Recently I was asked by a national publication to respond to a question about restricting cigarette smoking in condominiums. I drafted the following response. The editor unfortunately removed my humor and any ambiguity. (For example, in the edited version the editor wrote that smoking restrictions were enforceable so long as they were fair and reasonably adopted. Is that what I said?) Although I’m still attributed to the response in the written publication, the editor graciously removed any attribution to me on their website. The original unedited version is worth publishing, I think, only because it still makes me squirm:
Q. The rules for my condominium say that an owner must control smoke in his or her own unit. When a neighbor complained about my smoking, I spent thousands of dollars to seal my unit and theirs. When the neighbor complained again, the board then brought in vendors at my expense. Then the board said I violated the rules and can’t smoke in my unit anymore, but I cooperated and hired all the vendors they selected. What options do I have? Is the board right? – Seattle, WA
A. I’m sorry the owner spent thousands of dollars and the issue isn’t resolved. I am equally sorry that the association may have spent thousands of dollars as well looking for a permanent solution. And then equally sorry again that the neighbor probably thinks any solution is ephemeral and that he or she is going to die an untimely death from lung cancer. There is little chance that the issue will be resolved to everyone’s satisfaction so long as smoking is legal, some owners hate it, tobacco built this country, and tobacco still employs a lot of people (just not in Washington State). Please know that I am a victim here too. No matter what I write as an “answer,” there’s the probability that this writer will offend everyone except his mother. In particular he is likely to offend the editor, which editor was promised a silver bullet to this werewolf. Yeah. Sorry, editor. The questions posed cannot be adequately answered in the allotted space by an overly-educated person of humble origin, in one corner of North America, in a state, perfectly well-balanced, bordered by socialists and survivalists, in a country that produced such movies as “Shane,” “A Civil Action,” “To Kill a Mockingbird,” “North by Northwest,” “Erin Brockovich,” and “Happy Gilmore.”
In any condominium, with owners living in close proximity, the ability to function (as opposed to dysfunction) depends on the interplay of a number of obvious factors, including whether all of the owners are exactly alike, the willingness of owners to give up some individual freedom and comfort for the greater good, the quality of the declaration, the reasonableness of the rules, and the fairness of the enforcement process. Less obvious factors include the broader community’s customs and social mores, the availability of engineering solutions, and, not to be overlooked, the willingness of a state legislature to promulgate rules, restrictions, and guidance upon which a group of owners can reasonably depend. Since the questions cannot be adequately answered in the allotted space, let’s dive in anyway, shall we?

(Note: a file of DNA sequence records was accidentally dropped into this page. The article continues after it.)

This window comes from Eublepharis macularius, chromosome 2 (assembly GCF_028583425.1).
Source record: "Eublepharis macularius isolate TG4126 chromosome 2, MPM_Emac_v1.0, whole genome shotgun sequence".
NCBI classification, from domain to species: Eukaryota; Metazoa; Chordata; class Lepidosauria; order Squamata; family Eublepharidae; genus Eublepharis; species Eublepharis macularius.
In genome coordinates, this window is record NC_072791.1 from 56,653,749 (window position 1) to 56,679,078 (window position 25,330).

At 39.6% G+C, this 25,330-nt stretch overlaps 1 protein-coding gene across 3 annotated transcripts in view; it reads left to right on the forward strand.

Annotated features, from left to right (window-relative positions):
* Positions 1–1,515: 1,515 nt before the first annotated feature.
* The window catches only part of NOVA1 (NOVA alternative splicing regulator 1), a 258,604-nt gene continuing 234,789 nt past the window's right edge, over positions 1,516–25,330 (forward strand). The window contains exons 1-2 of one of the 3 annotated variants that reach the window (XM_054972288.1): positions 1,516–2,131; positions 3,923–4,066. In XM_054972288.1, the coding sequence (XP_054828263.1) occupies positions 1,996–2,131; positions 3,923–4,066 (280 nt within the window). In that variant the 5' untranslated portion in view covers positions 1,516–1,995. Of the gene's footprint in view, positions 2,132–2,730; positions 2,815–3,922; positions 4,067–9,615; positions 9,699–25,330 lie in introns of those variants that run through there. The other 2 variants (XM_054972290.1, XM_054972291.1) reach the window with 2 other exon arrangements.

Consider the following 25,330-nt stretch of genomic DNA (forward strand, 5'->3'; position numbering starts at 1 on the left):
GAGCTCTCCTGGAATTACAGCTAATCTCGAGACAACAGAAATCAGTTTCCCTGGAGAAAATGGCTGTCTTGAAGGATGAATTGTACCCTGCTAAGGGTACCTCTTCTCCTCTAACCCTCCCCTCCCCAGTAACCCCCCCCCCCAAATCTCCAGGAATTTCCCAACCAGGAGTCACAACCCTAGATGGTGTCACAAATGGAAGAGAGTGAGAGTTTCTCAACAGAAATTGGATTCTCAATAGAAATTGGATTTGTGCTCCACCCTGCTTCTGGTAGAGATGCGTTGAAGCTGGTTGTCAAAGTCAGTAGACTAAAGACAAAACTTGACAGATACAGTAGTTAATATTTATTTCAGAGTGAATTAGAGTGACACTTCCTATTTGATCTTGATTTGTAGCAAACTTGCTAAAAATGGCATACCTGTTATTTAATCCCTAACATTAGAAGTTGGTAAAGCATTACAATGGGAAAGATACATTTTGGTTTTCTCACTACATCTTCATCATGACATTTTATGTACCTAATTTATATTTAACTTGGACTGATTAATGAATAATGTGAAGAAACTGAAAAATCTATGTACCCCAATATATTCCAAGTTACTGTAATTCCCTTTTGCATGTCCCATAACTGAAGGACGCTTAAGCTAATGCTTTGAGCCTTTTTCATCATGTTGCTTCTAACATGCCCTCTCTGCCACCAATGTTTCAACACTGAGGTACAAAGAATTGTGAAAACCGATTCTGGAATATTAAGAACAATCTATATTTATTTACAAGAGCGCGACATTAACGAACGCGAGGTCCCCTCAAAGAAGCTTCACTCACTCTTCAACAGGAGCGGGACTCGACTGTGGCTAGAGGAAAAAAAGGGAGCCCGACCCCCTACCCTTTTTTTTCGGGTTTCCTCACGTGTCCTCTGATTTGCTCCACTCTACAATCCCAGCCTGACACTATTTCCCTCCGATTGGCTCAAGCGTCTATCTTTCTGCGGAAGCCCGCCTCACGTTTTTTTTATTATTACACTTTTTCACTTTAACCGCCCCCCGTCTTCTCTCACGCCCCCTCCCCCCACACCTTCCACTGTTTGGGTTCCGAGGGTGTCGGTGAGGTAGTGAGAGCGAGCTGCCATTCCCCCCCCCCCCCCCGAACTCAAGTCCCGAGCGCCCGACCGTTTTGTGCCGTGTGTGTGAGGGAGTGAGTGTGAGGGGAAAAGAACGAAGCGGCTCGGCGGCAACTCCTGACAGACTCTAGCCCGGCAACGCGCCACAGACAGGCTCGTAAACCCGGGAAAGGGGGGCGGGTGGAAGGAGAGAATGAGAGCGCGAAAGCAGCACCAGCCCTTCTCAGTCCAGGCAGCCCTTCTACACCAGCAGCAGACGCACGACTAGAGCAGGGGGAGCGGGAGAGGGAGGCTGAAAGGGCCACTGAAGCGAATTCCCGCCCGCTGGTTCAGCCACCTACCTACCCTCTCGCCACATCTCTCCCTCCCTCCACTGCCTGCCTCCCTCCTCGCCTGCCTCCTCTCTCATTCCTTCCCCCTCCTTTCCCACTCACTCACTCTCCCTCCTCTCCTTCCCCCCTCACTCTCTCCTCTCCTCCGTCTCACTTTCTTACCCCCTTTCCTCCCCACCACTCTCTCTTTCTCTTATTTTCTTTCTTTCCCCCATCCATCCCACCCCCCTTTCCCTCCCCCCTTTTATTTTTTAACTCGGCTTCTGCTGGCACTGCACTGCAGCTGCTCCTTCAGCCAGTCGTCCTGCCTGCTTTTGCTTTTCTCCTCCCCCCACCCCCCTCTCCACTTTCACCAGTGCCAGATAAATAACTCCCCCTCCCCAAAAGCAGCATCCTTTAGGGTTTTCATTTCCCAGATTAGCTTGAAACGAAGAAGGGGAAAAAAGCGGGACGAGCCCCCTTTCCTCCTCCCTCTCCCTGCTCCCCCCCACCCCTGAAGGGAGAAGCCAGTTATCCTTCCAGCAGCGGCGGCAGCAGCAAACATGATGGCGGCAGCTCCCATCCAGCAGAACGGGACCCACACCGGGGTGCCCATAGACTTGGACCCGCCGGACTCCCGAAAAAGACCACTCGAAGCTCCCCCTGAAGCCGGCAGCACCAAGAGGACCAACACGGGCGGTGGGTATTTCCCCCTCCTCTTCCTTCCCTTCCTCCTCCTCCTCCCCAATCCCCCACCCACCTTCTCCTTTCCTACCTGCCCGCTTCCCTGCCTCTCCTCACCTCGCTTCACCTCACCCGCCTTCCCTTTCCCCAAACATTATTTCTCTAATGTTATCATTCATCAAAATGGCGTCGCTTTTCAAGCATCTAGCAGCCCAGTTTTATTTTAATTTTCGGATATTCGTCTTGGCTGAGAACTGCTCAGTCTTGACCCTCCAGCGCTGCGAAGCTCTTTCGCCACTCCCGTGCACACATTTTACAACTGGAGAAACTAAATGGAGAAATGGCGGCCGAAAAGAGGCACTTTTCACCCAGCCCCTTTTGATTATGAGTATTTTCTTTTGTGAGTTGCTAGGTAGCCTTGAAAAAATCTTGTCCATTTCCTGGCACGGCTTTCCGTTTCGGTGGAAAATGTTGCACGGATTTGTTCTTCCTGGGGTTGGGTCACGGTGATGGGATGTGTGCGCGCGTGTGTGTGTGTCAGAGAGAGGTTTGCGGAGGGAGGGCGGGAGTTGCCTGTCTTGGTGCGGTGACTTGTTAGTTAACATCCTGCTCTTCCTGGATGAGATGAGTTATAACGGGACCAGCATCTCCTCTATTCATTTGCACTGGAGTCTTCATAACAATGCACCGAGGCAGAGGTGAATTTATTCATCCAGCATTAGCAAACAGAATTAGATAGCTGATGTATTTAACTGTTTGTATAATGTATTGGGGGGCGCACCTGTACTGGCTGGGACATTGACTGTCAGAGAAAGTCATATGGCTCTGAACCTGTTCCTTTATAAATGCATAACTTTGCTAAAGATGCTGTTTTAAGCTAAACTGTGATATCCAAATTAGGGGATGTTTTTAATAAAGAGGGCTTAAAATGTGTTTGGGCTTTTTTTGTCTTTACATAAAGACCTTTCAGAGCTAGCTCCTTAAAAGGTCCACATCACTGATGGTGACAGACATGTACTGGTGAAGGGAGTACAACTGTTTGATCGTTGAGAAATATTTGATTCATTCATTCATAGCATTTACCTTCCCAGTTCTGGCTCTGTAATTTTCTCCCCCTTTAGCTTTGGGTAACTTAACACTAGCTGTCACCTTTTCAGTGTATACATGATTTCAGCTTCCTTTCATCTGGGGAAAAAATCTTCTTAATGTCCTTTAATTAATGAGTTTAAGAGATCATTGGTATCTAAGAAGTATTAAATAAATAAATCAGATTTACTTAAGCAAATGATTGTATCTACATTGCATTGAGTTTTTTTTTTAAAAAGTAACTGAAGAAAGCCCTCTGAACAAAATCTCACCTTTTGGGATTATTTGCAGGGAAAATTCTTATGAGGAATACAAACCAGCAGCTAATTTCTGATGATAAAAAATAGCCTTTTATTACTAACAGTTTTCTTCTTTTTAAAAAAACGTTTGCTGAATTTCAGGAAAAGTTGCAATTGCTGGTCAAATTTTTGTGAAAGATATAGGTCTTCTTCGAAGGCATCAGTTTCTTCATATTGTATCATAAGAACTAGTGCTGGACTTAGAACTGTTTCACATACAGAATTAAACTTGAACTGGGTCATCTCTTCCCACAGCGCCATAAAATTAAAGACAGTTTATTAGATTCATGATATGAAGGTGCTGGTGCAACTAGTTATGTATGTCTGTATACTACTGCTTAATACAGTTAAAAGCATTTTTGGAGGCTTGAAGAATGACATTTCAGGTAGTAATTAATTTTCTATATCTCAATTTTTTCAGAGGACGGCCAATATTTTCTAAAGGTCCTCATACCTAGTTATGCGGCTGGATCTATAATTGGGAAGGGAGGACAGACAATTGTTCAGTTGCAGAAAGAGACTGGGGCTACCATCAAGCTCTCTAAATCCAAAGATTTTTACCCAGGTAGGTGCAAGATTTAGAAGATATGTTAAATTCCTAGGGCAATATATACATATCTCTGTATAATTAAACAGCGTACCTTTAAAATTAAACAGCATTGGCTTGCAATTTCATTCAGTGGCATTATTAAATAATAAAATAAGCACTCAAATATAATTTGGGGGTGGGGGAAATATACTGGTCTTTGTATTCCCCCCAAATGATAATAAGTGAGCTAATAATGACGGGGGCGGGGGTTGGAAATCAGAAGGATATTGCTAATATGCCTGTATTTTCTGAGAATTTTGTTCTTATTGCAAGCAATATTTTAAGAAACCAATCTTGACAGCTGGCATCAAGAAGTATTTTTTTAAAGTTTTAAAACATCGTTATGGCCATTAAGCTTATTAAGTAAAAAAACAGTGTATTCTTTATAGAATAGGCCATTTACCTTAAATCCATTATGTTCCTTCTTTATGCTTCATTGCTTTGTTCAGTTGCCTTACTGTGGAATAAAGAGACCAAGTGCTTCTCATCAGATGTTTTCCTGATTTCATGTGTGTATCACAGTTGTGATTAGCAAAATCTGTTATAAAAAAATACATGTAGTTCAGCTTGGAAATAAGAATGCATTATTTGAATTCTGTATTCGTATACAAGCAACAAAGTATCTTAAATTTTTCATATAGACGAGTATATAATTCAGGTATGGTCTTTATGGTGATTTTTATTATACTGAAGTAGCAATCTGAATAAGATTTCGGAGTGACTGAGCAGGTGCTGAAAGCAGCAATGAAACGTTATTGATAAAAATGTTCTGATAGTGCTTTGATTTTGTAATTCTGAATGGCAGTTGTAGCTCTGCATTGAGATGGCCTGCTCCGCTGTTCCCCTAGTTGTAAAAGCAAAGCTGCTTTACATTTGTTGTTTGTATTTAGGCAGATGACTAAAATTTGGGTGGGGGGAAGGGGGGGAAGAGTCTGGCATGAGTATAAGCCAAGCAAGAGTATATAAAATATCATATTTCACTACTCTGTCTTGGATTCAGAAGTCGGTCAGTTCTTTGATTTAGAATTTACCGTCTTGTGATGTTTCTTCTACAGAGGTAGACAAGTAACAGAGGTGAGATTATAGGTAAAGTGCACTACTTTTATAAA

Question One — OWNER OPTIONS. The owner’s options are: (1) persuade the board to change the rule; (2) seek to judicially resolve the issue by suing the neighbor and proving the neighbor is lying that the seals didn’t work, (3) be sued and defend an individual’s right to smoke in a building operated by a private organization that has rule-making authority; (4) sue the association and prove by a preponderance of the evidence that the association, in trying to adopt a rule balancing polarized interests, (a) acted unreasonably when it adopted a rule placing the burden on a smoker to keep smoke from leaving the smoker’s unit and (b) , acted unreasonably when it hired vendors at the smoker’s expense to presumably investigate the feasibility of controlling the path of smoke, with or without modifications to the unit or the common elements; (5) show that the enforcement process was unfair or the decision grossly inconsistent with some past precedent carved in marble on the entrance steps; (6) take the thousands of dollars that the owner would otherwise have spent on an issue of first impression and move and buy a really nice single family residence on five acres; (7) seek a legislative solution; (8) quit smoking. These options are not exhaustive.
Question Two — BOARD RIGHTEOUSNESS. Yes, the board is right. I write this, of course, knowing that a trial court, an arbitrator, an appellate court, the Washington State Supreme Court, the Ninth Circuit Court of Appeals, the United States Supreme Court, and the International Court of Justice at The Hague, can and likely will, disagree with me at some point in the future. By “right”, of course, I mean that the board’s attempt at drafting and enforcing a rule (that I’ve not seen) is within a realm, once covering vast unpopulated expanses of this great land, where “reasonable minds can differ,” that the owner was given a fair opportunity to explain to the board why the board is factually wrong, legally wrong, and unreasonable, and that all of the parties, randomly assigned an elected judge, have a 50% chance of getting a judge who believes that smoking is bad for you but that people have the right to smoke in their own residence.
God, I need a smoke.
By Brian P. McLean, Leahy McLean Fjelstad